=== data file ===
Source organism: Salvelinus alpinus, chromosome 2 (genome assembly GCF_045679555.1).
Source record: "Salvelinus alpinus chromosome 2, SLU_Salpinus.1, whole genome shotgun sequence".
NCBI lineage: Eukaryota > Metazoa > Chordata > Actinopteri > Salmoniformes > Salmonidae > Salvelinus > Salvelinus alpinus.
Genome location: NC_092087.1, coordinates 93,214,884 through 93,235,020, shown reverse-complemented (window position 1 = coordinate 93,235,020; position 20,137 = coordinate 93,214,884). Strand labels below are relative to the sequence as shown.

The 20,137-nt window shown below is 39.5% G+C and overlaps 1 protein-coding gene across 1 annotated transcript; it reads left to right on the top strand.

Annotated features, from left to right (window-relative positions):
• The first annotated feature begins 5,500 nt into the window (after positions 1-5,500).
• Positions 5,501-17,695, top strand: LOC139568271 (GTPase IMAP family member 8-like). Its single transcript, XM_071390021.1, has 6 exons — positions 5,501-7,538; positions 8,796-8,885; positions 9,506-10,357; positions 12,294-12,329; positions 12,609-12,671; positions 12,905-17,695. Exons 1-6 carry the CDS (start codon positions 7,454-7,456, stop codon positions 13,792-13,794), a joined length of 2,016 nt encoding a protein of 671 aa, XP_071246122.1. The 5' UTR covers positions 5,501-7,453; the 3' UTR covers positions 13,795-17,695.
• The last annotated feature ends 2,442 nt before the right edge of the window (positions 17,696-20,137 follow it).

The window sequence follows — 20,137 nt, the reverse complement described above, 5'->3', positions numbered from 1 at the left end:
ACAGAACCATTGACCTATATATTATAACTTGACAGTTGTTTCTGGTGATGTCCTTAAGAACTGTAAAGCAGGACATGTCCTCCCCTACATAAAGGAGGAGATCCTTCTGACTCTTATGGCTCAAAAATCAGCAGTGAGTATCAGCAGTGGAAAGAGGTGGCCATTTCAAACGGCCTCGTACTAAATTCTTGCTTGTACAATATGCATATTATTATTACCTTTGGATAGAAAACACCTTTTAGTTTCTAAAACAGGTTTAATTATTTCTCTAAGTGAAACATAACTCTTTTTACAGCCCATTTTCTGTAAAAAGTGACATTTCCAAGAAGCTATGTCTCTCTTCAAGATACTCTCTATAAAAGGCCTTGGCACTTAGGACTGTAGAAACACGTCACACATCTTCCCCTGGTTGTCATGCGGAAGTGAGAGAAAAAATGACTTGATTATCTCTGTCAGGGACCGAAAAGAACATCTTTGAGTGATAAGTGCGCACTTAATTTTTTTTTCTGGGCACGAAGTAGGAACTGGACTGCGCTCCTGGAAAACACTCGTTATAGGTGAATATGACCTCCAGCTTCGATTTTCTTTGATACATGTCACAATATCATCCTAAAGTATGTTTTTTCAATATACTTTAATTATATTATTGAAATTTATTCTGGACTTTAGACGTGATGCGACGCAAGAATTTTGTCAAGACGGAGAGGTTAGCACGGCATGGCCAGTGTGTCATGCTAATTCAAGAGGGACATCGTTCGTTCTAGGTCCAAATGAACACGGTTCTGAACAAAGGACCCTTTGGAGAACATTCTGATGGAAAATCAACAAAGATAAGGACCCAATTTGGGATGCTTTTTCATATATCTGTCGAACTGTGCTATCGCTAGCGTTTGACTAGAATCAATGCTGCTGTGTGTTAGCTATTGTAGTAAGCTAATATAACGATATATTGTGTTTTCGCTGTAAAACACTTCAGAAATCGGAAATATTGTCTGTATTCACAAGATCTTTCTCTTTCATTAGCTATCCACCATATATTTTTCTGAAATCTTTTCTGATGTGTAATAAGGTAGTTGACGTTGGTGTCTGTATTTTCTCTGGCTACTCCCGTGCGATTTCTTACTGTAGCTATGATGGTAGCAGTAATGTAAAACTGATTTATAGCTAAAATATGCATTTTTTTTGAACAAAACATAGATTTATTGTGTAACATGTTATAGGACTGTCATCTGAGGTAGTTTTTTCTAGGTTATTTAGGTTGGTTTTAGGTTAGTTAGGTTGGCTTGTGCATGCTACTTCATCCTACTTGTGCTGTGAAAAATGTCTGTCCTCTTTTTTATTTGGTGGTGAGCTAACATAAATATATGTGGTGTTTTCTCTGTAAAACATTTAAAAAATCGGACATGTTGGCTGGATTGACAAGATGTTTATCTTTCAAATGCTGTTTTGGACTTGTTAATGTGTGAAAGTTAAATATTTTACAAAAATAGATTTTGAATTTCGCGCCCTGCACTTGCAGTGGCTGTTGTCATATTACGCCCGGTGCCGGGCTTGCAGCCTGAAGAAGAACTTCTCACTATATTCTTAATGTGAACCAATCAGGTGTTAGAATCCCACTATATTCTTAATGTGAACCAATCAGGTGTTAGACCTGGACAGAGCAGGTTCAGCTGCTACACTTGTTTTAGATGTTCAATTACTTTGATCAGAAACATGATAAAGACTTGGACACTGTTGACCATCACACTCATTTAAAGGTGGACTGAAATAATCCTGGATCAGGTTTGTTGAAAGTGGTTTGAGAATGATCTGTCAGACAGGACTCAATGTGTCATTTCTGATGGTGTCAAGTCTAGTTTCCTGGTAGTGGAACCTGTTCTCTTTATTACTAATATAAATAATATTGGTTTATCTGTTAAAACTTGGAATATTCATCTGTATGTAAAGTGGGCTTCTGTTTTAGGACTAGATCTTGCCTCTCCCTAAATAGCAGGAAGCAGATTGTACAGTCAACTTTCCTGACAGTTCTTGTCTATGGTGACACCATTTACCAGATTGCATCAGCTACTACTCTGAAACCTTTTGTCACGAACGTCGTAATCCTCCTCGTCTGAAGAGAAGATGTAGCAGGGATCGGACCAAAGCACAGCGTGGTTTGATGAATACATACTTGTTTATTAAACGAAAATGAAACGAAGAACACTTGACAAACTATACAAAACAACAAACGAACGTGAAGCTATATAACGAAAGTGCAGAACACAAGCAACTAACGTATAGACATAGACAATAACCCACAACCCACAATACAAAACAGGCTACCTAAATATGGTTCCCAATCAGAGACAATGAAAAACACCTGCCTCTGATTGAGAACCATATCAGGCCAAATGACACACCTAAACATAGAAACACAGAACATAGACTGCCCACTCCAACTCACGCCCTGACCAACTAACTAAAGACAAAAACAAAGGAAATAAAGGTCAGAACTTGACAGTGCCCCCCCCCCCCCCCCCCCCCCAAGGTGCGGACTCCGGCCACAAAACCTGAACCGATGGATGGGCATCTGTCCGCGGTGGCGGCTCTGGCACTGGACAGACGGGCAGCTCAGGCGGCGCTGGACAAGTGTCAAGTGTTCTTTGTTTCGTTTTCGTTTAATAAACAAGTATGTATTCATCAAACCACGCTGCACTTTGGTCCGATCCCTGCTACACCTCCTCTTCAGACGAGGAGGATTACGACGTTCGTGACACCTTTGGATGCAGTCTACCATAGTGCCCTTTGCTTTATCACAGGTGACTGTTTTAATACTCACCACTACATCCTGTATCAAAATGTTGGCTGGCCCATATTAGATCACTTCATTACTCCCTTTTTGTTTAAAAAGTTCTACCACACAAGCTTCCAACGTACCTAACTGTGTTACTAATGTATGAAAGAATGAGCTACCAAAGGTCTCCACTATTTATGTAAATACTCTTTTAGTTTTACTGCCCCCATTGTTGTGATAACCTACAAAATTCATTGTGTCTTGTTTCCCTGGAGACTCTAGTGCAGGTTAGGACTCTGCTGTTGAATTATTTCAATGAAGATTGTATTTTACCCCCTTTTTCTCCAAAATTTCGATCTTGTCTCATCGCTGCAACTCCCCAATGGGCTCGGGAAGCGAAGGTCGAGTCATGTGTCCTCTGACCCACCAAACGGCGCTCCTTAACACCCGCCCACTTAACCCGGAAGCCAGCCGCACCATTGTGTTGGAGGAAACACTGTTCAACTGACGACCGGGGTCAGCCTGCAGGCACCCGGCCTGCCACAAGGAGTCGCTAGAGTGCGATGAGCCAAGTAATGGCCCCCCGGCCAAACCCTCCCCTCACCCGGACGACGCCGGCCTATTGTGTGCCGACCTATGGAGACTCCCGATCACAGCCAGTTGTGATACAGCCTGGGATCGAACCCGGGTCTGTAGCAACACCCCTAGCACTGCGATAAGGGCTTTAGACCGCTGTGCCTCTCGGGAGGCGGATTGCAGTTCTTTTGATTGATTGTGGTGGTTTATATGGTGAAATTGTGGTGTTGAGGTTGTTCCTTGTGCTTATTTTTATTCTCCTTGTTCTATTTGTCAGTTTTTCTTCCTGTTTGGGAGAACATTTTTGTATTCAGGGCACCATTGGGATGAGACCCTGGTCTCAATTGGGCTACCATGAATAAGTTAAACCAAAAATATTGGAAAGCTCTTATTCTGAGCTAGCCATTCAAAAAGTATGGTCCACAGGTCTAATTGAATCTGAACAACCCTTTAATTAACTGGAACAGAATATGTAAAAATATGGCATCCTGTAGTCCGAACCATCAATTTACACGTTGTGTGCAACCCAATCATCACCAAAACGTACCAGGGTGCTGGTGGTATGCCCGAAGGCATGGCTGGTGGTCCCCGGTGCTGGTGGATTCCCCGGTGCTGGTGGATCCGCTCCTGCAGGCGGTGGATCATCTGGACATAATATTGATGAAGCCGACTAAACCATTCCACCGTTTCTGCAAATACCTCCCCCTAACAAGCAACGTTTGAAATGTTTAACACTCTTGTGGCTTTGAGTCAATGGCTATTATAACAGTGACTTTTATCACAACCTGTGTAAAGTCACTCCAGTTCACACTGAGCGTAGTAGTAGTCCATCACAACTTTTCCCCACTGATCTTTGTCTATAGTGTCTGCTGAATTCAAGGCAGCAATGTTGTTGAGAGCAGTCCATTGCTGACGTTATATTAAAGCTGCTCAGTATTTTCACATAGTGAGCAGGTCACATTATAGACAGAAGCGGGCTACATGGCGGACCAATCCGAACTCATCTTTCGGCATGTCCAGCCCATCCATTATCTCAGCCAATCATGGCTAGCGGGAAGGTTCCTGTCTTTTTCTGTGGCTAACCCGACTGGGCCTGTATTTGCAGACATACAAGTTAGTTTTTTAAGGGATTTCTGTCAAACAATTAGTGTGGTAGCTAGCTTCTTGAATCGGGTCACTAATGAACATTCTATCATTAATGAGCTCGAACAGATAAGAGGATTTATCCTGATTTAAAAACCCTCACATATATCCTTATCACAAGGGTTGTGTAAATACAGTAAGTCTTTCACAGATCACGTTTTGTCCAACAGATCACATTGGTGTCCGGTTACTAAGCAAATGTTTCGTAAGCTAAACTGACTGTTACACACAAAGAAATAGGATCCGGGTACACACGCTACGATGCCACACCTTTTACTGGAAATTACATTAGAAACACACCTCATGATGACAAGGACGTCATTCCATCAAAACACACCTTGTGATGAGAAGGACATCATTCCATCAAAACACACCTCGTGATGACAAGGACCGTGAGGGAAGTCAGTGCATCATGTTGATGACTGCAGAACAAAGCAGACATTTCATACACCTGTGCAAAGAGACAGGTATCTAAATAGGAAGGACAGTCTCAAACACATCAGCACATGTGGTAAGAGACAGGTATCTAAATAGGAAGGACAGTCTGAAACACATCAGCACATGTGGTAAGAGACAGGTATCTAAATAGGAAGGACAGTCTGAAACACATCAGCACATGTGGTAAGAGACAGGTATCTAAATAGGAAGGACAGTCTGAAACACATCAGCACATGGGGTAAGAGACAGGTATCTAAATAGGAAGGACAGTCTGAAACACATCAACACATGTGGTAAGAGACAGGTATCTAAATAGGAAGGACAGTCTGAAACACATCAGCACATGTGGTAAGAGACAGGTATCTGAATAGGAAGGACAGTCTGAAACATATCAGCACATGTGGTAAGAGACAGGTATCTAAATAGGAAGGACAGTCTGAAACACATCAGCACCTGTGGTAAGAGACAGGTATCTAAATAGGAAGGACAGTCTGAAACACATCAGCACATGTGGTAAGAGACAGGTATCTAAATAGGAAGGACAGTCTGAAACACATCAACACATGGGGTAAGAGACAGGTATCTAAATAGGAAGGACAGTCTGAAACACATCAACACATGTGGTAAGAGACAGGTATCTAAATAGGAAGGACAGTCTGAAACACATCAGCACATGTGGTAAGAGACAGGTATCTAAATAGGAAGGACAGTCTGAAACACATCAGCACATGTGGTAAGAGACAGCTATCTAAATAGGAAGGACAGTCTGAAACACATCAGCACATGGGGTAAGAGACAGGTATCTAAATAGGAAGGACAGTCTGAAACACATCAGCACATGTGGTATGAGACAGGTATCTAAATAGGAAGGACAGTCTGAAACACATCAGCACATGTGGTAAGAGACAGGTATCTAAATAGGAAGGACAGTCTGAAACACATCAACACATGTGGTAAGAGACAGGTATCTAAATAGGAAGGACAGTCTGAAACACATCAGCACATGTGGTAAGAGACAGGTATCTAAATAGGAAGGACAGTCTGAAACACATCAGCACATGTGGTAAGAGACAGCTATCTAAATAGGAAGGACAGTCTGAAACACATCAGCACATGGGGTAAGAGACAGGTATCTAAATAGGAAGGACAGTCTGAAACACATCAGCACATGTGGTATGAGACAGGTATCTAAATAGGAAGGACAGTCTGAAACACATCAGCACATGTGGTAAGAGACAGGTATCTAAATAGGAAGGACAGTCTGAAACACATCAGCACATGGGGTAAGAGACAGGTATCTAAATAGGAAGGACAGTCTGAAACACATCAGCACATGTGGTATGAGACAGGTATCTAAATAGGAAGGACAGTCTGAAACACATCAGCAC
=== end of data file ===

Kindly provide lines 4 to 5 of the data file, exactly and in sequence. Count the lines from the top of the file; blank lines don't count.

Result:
Genome location: NC_092087.1, coordinates 93,214,884 through 93,235,020, shown reverse-complemented (window position 1 = coordinate 93,235,020; position 20,137 = coordinate 93,214,884). Strand labels below are relative to the sequence as shown.

The 20,137-nt window shown below is 39.5% G+C and overlaps 1 protein-coding gene across 1 annotated transcript; it reads left to right on the top strand.